BENTONVILLE -- Republican Richard McKeehan hopes to gain a second term, while Democrat Stephanie Zamarron believes she also has the credentials for the Benton County justice of the peace District 3 seat.
The district covers central Benton County, including west Rogers and a small area of south Bentonville.
The Quorum Court is the legislative body of county government and consists of 15 members called justices of the peace who are elected to two-year terms. Each justice of the peace represents a district of roughly equal population. The Benton County Quorum Court is made up of 15 Republicans.
Early voting starts Oct. 24. Election Day is Nov. 8.
Population growth in the county is putting a strain on infrastructure, McKeehan said. Cities are being asked to incorporate more area to serve more residents, he said.
The county should host a meeting of all city, county and certain state officials responsible for services. They should do long-range planning with a view toward achieving goals that are best for each area. They should include transportation, water and sewage facilities and overall county planning goals for several years, he said.
Zamarron said there is a need to plan ahead to ensure the safety and well-being of the community while being good stewards of taxpayer dollars. Being fiscally responsible with the taxpayers' revenue will facilitate more affordable housing, expand public transportation and ensure investment in education and job creation, she said.
One infrastructure concern facing the county is jail expansion, which will be on the ballot Nov. 8.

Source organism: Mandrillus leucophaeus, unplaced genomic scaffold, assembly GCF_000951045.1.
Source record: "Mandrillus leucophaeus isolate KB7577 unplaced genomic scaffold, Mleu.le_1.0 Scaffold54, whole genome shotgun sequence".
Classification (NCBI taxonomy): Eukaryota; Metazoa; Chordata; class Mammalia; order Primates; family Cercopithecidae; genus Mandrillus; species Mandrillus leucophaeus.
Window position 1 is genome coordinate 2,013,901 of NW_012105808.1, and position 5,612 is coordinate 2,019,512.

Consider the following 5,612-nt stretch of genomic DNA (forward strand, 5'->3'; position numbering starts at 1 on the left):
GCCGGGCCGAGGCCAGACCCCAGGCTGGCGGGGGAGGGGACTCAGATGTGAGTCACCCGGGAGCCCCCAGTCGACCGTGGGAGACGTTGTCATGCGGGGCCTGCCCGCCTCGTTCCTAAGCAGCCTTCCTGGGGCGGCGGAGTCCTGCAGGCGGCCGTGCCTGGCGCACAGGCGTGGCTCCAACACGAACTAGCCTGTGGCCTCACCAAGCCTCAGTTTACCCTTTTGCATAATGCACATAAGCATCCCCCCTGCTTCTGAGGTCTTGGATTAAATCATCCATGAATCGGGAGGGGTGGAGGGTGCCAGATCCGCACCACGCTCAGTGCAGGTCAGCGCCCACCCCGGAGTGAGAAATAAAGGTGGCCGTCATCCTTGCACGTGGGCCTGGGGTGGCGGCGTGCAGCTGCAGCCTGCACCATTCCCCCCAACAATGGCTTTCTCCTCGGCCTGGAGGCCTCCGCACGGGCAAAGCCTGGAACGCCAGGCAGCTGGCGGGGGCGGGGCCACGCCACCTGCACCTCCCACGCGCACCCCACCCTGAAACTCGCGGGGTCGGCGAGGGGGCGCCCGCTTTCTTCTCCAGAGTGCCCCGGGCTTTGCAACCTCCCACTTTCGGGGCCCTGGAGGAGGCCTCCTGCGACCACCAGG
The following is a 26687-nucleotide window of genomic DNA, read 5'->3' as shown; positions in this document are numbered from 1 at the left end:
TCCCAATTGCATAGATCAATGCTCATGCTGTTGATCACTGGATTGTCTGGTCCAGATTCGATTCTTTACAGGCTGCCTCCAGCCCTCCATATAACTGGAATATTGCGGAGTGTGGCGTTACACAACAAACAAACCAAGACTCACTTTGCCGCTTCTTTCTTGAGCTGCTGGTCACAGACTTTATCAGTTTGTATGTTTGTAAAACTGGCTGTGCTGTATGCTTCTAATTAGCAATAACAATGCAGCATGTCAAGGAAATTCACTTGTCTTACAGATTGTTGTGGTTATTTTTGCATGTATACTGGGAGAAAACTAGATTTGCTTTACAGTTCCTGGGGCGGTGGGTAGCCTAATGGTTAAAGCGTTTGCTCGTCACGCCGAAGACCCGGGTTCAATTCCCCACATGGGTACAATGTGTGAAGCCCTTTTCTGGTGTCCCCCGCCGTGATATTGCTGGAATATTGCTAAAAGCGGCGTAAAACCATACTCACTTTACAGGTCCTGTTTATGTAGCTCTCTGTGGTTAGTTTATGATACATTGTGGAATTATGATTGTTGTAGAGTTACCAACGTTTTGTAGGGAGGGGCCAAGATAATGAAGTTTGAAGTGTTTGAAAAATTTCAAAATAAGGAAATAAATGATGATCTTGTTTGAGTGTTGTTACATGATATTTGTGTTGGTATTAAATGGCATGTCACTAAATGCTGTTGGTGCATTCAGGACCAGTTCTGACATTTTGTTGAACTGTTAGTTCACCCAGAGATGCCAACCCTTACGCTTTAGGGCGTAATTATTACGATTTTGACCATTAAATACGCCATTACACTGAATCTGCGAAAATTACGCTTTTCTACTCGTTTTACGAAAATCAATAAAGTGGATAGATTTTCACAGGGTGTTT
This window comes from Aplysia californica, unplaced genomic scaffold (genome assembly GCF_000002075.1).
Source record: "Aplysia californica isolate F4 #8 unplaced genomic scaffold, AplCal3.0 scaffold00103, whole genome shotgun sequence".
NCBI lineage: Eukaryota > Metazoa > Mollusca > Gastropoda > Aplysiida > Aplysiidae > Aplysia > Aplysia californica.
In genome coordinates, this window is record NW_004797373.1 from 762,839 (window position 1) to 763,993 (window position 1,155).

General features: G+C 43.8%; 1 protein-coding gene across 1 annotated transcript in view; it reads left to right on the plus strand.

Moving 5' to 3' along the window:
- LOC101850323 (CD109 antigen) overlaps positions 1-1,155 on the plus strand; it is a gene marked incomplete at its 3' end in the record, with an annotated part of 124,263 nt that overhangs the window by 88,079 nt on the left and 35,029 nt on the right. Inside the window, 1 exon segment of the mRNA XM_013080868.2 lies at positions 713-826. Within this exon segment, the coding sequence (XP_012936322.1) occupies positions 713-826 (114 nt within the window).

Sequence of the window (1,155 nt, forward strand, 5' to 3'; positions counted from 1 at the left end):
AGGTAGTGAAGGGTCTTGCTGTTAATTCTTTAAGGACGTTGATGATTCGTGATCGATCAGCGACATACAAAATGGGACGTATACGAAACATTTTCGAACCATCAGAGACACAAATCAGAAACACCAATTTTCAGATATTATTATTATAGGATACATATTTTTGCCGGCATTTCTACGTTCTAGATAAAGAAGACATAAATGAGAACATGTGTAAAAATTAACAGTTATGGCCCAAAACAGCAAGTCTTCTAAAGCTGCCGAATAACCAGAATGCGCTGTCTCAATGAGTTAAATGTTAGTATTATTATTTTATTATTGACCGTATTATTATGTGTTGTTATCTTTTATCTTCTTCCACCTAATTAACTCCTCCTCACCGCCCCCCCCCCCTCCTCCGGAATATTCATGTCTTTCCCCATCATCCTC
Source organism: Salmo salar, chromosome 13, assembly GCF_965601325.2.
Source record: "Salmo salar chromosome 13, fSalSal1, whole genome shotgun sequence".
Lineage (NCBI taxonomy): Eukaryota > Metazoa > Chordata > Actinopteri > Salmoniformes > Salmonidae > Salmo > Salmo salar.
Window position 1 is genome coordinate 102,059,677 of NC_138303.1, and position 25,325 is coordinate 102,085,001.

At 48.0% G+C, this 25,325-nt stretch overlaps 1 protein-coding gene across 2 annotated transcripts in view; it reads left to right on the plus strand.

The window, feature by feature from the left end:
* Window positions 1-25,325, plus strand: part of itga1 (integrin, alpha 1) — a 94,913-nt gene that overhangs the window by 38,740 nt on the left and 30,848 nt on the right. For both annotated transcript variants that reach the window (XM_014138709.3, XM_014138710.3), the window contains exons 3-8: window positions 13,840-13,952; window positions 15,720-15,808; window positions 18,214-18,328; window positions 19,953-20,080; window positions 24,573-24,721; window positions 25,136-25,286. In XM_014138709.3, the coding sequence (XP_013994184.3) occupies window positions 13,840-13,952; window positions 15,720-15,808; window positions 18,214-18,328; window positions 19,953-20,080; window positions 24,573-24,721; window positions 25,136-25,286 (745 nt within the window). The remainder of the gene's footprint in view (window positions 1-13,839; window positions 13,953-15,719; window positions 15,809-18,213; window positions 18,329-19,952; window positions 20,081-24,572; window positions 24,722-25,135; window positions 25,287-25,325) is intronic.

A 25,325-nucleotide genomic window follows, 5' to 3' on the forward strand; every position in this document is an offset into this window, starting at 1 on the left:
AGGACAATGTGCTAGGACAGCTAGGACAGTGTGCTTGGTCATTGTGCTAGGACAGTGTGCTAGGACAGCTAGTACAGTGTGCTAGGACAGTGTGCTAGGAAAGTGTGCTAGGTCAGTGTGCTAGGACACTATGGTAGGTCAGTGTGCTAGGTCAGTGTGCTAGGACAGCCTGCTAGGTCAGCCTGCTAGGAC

McKeehan said he favors a jail expansion focused on areas that are absolutely necessary, including additional cells, a kitchen area and medical-needs areas.
"I am not in favor of nonessential items that would add cost and manpower to operate," he said.
Zamarron opposes jail expansion.
The Quorum Court did not exhaust all possible remedies for jail overcrowding before resolving to raise sales and property taxes, she said. Benton County should expand pretrial services, consider alternative sentencing, create a mental health court and establish precharge diversions, she said.
"There are better uses for our taxpayers' monies than incarcerating our neighbors," she said. "We should be building our community, not jail cells."
"I have experience with two years on the court," McKeehan said. "I'm a native and longtime county resident, former Bentonville councilman, engineering company owner who designed subdivisions and commercial sites in Northwest Arkansas."
Zamarron said it is now time for her to give back to her community.
"My 10 years in the U.S. Army and Reserves as a combat medic and behavioral specialist have prepared me to tackle social issues by working with the experts in the local institutions," she said. "My leadership and skills from my military service along with my years of teaching and coaching youth make me the ideal candidate for the future of Benton County."
Benton County justices of the peace are paid $267 per meeting for Quorum Court, Committee of the Whole and Finance Committee meetings.
Justice of the Peace
Richard McKeehan (R)
Residence: Rogers since 2011; has been a resident of Bentonville and Rogers for over 50 years
Occupation: Retired from Walmart Stores and as owner of McKeehan Engineering
Education: Bachelor’s degree in civil engineering from the University of Arkansas, Fayetteville
Political experience: Bentonville City Council, 2000 to 2002; Benton County Quorum Court, 2020 to present
Stephanie Zamarron (D)
Residency: Rogers for five years
Occupation: Substitute teacher and science and quiz bowl coach at Haas Hall Academy at the Lane in Rogers
Education: Bachelor’s degree in sociology from the University of Kansas in Lawrence
Political Experience: None